Contrary to the report in our series, the incidence of hemorrhagic complications was higher in the patients on heparin and was found to be statistically different between the groups. In our study, hemorrhagic complications occurred more frequently when patients were on acenocoumarol.

However, we should consider the fact that all the patients on coumarin had been switched to heparin at about 36 weeks of gestation, and discrimination would be difficult. On the other hand, in concordance with our data, Sbarouni’s collaborative study reported more thromboembolic and bleeding complications in women treated with heparin than those who were maintained on oral anticoagulants [10] .

Heparin, a macromolecular agent, does not cross the placental barrier and offers theoretical advantages over Coumadin. Heparin avoids fetal risk but is somewhat difficult to manage. On the other hand, oral anticoagulants are easy to administer but it may cause embryopathy, and central nervous system abnormalities. In order to prevent possible teratogenic effects, heparin is suggested to be substituted for Coumadin before the most vulnerable period, embryogenesis. Coumarin derivatives, when given between the 6th and the 12th week of pregnancy carry the risk of embryopathy which is found to be associated with abortions and late fetal loss [2] [11] [12] .

Both oral anticoagulants and heparin carry the risk of fetal loss, probably from different mechanisms. Heparin can induce retroplacental hemorrhage; although its administration during the first trimester can prevent the occurrence of malformations. In the present series, the spontaneous abortion occurred in woman receiving UFH in the first trimester. The value of replacing oral anticoagulants with heparin in the first trimester to decrease the spontaneous abortion rate is not substantiated in newer studies [3] [13] .

The association between the dose of oral anticoagulant and embryopathy has been proposed; a dose more than 5 mg is associated with adverse effects [14] . In a series by Vitale et al. [2] , about 50% of the patients received higher dose of warfarin, with an associated fetal loss of 76%. In another study, it was 22.2% with a 9.7% associated adverse outcome [12] . The equivalent dose of acenocoumarol to 5 mg warfarin is approximately 2.5 mg as shown in a study by van Leeuwen et al. [15] . Although the in present study the mean dose was 3.56 +/− 1.16 mg/day, no congenital malformations have been reported. We had one case of hydrocephalus in a baby born to a woman exposed to oral anticoagulants during her entire pregnancy; her baby was delivered while she was still on coumarins. We cannot be certain about the cause of the hydrocephalus but intrauterine or perinatal intracranial haemorrhage cannot be ruled out. We agree with Salazar et al. that a caesarean section is indicated if labour starts while the mother is still on oral anticoagulants, as reversal of the mother’s anticoagulation can be quickly achieved [16] .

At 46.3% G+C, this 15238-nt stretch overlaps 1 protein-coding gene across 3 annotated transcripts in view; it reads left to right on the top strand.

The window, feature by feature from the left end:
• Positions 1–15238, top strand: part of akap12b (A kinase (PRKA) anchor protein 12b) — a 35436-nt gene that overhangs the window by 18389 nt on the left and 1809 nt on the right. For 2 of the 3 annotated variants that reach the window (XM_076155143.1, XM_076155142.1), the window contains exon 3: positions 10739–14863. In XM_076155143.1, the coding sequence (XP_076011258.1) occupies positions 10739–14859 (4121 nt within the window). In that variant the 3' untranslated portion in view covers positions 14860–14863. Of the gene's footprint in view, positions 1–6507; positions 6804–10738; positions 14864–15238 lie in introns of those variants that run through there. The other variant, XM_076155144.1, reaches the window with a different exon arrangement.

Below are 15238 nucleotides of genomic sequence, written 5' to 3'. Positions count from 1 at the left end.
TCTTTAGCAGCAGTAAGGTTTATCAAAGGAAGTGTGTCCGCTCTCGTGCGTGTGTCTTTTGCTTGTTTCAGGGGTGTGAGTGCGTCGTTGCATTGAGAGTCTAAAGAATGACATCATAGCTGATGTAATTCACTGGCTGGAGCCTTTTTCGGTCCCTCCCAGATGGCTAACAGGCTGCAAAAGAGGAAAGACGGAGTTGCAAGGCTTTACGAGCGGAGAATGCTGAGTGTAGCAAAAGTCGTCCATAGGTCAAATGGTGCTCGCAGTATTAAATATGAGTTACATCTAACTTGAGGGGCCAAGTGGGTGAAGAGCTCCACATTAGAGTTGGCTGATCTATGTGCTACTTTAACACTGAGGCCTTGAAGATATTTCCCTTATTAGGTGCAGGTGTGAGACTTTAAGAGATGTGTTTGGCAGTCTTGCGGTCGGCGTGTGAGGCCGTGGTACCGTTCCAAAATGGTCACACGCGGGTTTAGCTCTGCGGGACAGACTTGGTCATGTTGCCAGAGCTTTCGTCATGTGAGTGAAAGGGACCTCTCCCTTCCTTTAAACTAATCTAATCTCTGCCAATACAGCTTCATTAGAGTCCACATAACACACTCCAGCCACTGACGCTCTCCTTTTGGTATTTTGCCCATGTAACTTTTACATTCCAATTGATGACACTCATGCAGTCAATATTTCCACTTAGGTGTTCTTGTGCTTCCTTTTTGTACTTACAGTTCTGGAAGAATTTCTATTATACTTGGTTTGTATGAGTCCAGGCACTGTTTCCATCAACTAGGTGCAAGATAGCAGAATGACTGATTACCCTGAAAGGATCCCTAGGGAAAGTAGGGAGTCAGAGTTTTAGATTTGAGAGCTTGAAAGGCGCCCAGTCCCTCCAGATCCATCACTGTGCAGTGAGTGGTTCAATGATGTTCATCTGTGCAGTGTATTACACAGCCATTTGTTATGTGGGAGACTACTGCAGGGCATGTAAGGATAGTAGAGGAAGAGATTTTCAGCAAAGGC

Although our series is one of the largest in the literature, the numbers are too small to come up with recommendations regarding the superiority of one anticoagulation regimen over the other in pregnant women with mechanical heart valves. It is apparent that no single anticoagulant regimen confers complete protection from thromboembolic phenomena in pregnancy.

5. Conclusion

In conclusion, there is to date no anticoagulant regimen that can be said to be entirely safe for use during pregnancy as there is a degree of risk with each regimen. In countries with poor socioeconomic background as in Tunisia, the patient’s compliance is an important determining factor that needs to be considered before selection of a specific regimen. Use of oral anticoagulants may help to achieve better patient compliance. Our series, contrary to the earlier belief, had higher thrombotic complications leading to valve thrombosis while on acenocoumarol, but the numbers are too small to claim the superiority of the safety of one regime over the other. Further larger studies are needed to come up with evidence-based recommendations for the optimal management of such patients to reduce the maternal risks after mechanical heart valve replacement without compromising fetal outcome.


*Corresponding author.

Conflicts of Interest

The authors declare no conflicts of interest.